The second half of Marcia Angell's New York Review of Books essay on psychiatry is up, and I was wrong: She does mention Thomas Szasz, but only in passing. "By the 1970s," she writes, "an antipsychiatry movement had taken root, as exemplified by the writings of Thomas Szasz and the movie One Flew Over the Cuckoo’s Nest." Szasz, who has never opposed psychiatry among consenting adults, would object to that characterization. More to the point, Angell, the former editor of The New England Journal of Medicine, never grapples with his arguments about the mischief that flows from equating arbitrarily defined "mental illnesses" with bodily diseases, even though she supplies plenty of support for that critique:
Not only did the DSM [Diagnostic and Statistical Manual of Mental Disorders] become the bible of psychiatry, but like the real Bible, it depended a lot on something akin to revelation. There are no citations of scientific studies to support its decisions. That is an astonishing omission, because in all medical publications, whether journal articles or textbooks, statements of fact are supposed to be supported by citations of published scientific studies....
The DSM-III was almost certainly more "reliable" than the earlier versions, but reliability is not the same thing as validity. Reliability, as I have noted, is used to mean consistency; validity refers to correctness or soundness. If nearly all physicians agreed that freckles were a sign of cancer, the diagnosis would be "reliable," but not valid. The problem with the DSM is that in all of its editions, it has simply reflected the opinions of its writers....
[Daniel] Carlat [author of Unhinged: The Trouble With Psychiatry] asks, "Why do psychiatrists consistently lead the pack of specialties when it comes to taking money from drug companies?" His answer: "Our diagnoses are subjective and expandable, and we have few rational reasons for choosing one treatment over another." Unlike the conditions treated in most other branches of medicine, there are no objective signs or tests for mental illness—no lab data or MRI findings—and the boundaries between normal and abnormal are often unclear. That makes it possible to expand diagnostic boundaries or even create new diagnoses, in ways that would be impossible, say, in a field like cardiology. And drug companies have every interest in inducing psychiatrists to do just that.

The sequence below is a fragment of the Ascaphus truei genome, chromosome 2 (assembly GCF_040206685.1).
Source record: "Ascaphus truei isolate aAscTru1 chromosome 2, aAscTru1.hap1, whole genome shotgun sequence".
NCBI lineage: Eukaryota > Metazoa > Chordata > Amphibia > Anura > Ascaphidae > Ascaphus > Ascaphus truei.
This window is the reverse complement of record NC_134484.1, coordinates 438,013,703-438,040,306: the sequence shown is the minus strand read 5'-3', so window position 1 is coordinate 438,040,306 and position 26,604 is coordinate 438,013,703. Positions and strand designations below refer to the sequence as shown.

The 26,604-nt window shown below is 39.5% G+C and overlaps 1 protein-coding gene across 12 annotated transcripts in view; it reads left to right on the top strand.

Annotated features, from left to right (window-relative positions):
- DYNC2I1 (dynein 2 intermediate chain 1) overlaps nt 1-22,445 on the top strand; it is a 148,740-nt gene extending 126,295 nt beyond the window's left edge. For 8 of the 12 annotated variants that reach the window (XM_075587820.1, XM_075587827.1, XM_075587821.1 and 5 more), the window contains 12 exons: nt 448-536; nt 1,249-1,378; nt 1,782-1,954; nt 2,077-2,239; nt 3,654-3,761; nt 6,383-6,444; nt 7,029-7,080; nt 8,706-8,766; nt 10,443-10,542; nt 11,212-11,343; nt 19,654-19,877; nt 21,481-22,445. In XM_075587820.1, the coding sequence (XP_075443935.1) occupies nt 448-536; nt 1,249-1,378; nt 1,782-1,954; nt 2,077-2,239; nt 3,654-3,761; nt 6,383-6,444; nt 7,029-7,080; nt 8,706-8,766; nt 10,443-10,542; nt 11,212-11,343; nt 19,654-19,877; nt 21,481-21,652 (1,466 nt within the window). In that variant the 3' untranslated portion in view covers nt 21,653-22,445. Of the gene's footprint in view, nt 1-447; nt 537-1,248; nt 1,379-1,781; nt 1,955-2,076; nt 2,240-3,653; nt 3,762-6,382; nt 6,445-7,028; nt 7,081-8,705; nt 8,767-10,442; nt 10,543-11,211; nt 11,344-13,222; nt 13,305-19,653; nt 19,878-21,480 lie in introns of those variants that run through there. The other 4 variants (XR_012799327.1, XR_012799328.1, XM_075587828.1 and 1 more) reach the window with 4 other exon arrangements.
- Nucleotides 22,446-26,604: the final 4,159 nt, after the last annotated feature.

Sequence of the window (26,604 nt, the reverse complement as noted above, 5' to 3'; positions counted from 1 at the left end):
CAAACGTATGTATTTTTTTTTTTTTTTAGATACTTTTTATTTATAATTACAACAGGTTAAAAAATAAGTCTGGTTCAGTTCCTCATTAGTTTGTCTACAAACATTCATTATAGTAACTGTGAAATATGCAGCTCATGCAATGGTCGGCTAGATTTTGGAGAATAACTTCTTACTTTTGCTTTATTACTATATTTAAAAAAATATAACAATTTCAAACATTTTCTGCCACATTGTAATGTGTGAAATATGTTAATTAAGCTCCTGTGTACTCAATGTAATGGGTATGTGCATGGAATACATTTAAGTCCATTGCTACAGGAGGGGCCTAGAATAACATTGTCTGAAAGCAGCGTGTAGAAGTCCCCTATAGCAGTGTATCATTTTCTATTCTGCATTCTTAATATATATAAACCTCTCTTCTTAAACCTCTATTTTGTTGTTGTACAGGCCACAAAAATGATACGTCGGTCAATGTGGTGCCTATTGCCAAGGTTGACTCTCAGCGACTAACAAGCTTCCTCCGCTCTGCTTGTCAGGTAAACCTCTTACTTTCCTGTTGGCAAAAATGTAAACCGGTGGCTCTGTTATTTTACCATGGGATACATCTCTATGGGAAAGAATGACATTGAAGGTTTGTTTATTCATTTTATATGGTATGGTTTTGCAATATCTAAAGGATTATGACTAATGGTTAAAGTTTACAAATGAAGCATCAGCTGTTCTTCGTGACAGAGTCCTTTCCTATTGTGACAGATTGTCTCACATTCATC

Angell is especially alarmed by "the astonishing rise in the diagnosis and treatment of mental illness in children, sometimes as young as two years old":
These children are often treated with drugs that were never approved by the FDA for use in this age group and have serious side effects. The apparent prevalence of "juvenile bipolar disorder" jumped forty-fold between 1993 and 2004, and that of "autism" increased from one in five hundred children to one in ninety over the same decade. Ten percent of ten-year-old boys now take daily stimulants for ADHD—"attention deficit/hyperactivity disorder"—and 500,000 children take antipsychotic drugs.
For more on the "juvenile bipolar disorder" diagnostic binge, see this recent Newsweek essay by child psychiatrist Stuart Kaplan (author of Your Child Does Not Have Bipolar Disorder: How Bad Science and Good Public Relations Created the Diagnosis). This trend is the main thing Allen Frances, lead editor of the current DSM, has in mind when he says, "We made mistakes that had terrible consequences."
All of these critics, including Angell, focus on the errors and excesses of psychiatry without giving us a sense of what it would look like if it were done properly. It is fair to highlight the influence of pharmaceutical companies, which fund advocacy groups such as the National Alliance on Mental Illness as well as research and conferences. But to argue that financial considerations corrupt psychiatry suggests there is an uncorrupted form that is worth saving—one that is distinct from neurology on one hand and psychology on the other. The impression left by Angell's essay is that psychiatry is only pseudoscientific and quasi-medical, and perhaps that's the essence of the problem. If so, more tinkering with the DSM (the fifth edition of which is being prepared as we speak) is not going to solve it.